2017 - 2018
When starting the series titles Wounds Of Violence, I have experimented with a metaphorical representation of violence through photos of landscapes, and nearby residential areas. Meanwhile, almost unconsciously, my own personal experiences made me take pictures of women, who exposed to this environment, but are trying different methods to leave this reality.. After a while, I started concentrating on the issue of contemporary mass graves, because they present an extreme encapsulation of violence in natural lands. I have started looking for open mass graves in Mexico, filled in majority with innocent victims due a very present problem of the country, called forced dissapearence. Huge amount of people are vanished by different forces and due to various interests. In lack of institutional support, these graves are explored by groups formed by locals, who look for their lost loved ones in their free time and by their own resources.
My work continued this theme by focusing on one specific case: the lives of a women's group searching for the remains of their lost loved ones at the sites of mass graves found near Veracruz, Mexico in 2016. These are the largest mass graves found in the history of Mexico, and most likely, in Latin America. This specific search group consists of almost 200 women, working independently to identify the remains. They are self-funded, making the money required by selling food and used clothes.The issues of violence, femininity, and self-help have intertwined in their story, so I have decided to explore their story in a larger depth.
I found a way to contact the head of the group, Lucy, in a local paper. The position of the graves is peculiar: they are not situated in a deserted place, far from houses, but about a 15-minute walk from one of the suburbs of Veracruz, Colinas De Santa Fé. Lucy put me in touch with Celia, who lives in that particular suburb, and spends eight hours of every workday by excavating the graves, with the help of a few other women. Celia welcomed me to her home, we woke up and had coffee together, then walked to the entrance of the graves, watched the sunrise, and met the other members of the group at a designated meeting point. I had not received authorisation, so I was officially unable to enter the site. I was snuck in once with the help of the group.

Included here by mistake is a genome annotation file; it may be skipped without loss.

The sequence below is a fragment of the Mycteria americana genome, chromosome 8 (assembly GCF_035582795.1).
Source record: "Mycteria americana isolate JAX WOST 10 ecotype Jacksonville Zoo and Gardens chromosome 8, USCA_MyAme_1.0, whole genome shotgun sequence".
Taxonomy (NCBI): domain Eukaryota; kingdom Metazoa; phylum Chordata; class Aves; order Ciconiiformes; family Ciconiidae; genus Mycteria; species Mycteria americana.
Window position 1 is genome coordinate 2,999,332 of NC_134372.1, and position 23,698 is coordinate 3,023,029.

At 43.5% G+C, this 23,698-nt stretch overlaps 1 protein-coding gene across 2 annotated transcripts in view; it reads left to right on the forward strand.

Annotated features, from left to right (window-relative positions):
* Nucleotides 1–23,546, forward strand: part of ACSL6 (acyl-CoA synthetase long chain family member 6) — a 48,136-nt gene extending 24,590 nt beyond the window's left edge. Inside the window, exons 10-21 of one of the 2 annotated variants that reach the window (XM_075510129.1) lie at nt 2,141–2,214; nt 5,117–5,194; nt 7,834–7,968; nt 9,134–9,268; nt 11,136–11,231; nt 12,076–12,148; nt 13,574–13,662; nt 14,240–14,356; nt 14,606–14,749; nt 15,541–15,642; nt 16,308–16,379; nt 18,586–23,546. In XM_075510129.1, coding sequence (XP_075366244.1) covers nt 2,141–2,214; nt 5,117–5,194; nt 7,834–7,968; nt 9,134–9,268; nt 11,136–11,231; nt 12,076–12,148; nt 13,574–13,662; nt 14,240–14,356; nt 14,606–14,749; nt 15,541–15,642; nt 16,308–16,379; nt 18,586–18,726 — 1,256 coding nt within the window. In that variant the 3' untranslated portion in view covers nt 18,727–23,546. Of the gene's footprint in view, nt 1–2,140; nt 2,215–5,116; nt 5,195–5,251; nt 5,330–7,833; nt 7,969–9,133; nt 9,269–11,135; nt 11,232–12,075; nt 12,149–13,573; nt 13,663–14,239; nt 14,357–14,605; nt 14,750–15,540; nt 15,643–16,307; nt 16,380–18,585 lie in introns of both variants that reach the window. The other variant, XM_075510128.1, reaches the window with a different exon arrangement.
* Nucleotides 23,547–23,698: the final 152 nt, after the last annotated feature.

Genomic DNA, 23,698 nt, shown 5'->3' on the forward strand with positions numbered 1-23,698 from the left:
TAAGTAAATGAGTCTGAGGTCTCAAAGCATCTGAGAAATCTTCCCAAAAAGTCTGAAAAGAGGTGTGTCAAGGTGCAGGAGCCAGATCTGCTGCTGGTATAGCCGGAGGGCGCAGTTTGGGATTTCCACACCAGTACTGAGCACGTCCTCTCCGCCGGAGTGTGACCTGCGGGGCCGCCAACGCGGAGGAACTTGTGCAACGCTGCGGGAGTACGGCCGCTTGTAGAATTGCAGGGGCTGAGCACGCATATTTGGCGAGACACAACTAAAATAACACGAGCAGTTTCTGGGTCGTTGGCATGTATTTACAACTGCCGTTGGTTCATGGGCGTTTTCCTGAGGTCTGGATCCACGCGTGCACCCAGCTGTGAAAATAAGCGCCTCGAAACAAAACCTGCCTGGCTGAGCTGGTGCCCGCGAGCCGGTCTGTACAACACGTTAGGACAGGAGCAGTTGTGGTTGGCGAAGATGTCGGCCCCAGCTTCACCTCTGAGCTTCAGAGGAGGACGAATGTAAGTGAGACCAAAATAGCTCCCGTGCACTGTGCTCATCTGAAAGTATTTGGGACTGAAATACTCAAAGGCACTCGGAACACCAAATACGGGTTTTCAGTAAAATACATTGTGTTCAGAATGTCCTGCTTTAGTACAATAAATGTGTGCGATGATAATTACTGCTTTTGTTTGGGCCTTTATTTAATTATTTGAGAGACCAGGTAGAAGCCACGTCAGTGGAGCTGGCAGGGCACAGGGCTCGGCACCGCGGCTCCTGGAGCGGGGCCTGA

I focused on getting to know and illustrate their everyday lives by relying on their confessions, emotions, and our shared conversations. Where hope can be found, I felt that this distant reality, could be brought the closest to the spectator in an emotional sense by showing its day-to-day happenings in the most humanistic way possible. Providing this world with faces, emotions, and voices, to show how the survivors feel, live, and think as well as to present an environment outside the statistics and tragedies of newsreel footage.
I first arrived in Veracruz on August 3, 2017, on the one-year anniversary of finding the graves. I worked with the group for another year, until the proposed closing of the site.
There were 731 missing persons registered in the state of Veracruz in 2018. The Colinas de Sante Fé site was fully excavated, with only 16 of the 300 dead bodies identified. There was another mass grave found in Veracruz on September 8, 2018, with the remains of 166 people.
Interwievs: Pedro Omar, Adél Koleszár